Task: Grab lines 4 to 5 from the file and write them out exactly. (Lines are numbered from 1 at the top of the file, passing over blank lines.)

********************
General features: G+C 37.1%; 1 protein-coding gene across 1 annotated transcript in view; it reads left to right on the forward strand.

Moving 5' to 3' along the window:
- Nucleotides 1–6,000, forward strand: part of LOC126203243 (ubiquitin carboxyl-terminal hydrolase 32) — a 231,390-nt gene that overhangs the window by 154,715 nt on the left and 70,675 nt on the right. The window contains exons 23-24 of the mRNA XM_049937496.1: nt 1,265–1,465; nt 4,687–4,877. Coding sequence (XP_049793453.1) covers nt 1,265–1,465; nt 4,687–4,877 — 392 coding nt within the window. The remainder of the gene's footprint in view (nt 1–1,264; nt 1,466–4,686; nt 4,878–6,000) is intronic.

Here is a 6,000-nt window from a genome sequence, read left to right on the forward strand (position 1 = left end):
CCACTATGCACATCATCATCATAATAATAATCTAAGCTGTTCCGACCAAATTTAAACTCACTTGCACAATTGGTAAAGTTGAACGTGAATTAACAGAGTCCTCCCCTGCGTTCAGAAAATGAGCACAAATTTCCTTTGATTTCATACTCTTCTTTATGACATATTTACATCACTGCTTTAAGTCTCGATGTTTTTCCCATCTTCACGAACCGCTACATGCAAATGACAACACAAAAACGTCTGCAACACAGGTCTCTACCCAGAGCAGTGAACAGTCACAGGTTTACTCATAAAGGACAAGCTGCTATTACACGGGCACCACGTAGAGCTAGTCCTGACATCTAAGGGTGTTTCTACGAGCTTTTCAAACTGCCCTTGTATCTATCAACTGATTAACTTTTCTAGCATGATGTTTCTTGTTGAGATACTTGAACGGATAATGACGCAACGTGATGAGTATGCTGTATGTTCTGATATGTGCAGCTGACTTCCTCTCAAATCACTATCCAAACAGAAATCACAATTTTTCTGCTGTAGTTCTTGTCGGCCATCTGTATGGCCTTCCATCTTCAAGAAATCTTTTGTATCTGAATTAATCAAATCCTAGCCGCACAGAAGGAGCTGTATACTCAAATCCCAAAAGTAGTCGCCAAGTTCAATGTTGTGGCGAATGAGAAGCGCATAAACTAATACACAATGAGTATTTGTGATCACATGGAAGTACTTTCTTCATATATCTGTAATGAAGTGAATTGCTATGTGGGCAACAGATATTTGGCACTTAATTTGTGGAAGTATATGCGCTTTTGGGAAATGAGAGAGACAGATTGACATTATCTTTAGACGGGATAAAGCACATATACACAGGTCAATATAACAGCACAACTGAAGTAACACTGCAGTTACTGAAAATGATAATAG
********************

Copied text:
Here is a 6,000-nt window from a genome sequence, read left to right on the forward strand (position 1 = left end):
CCACTATGCACATCATCATCATAATAATAATCTAAGCTGTTCCGACCAAATTTAAACTCACTTGCACAATTGGTAAAGTTGAACGTGAATTAACAGAGTCCTCCCCTGCGTTCAGAAAATGAGCACAAATTTCCTTTGATTTCATACTCTTCTTTATGACATATTTACATCACTGCTTTAAGTCTCGATGTTTTTCCCATCTTCACGAACCGCTACATGCAAATGACAACACAAAAACGTCTGCAACACAGGTCTCTACCCAGAGCAGTGAACAGTCACAGGTTTACTCATAAAGGACAAGCTGCTATTACACGGGCACCACGTAGAGCTAGTCCTGACATCTAAGGGTGTTTCTACGAGCTTTTCAAACTGCCCTTGTATCTATCAACTGATTAACTTTTCTAGCATGATGTTTCTTGTTGAGATACTTGAACGGATAATGACGCAACGTGATGAGTATGCTGTATGTTCTGATATGTGCAGCTGACTTCCTCTCAAATCACTATCCAAACAGAAATCACAATTTTTCTGCTGTAGTTCTTGTCGGCCATCTGTATGGCCTTCCATCTTCAAGAAATCTTTTGTATCTGAATTAATCAAATCCTAGCCGCACAGAAGGAGCTGTATACTCAAATCCCAAAAGTAGTCGCCAAGTTCAATGTTGTGGCGAATGAGAAGCGCATAAACTAATACACAATGAGTATTTGTGATCACATGGAAGTACTTTCTTCATATATCTGTAATGAAGTGAATTGCTATGTGGGCAACAGATATTTGGCACTTAATTTGTGGAAGTATATGCGCTTTTGGGAAATGAGAGAGACAGATTGACATTATCTTTAGACGGGATAAAGCACATATACACAGGTCAATATAACAGCACAACTGAAGTAACACTGCAGTTACTGAAAATGATAATAG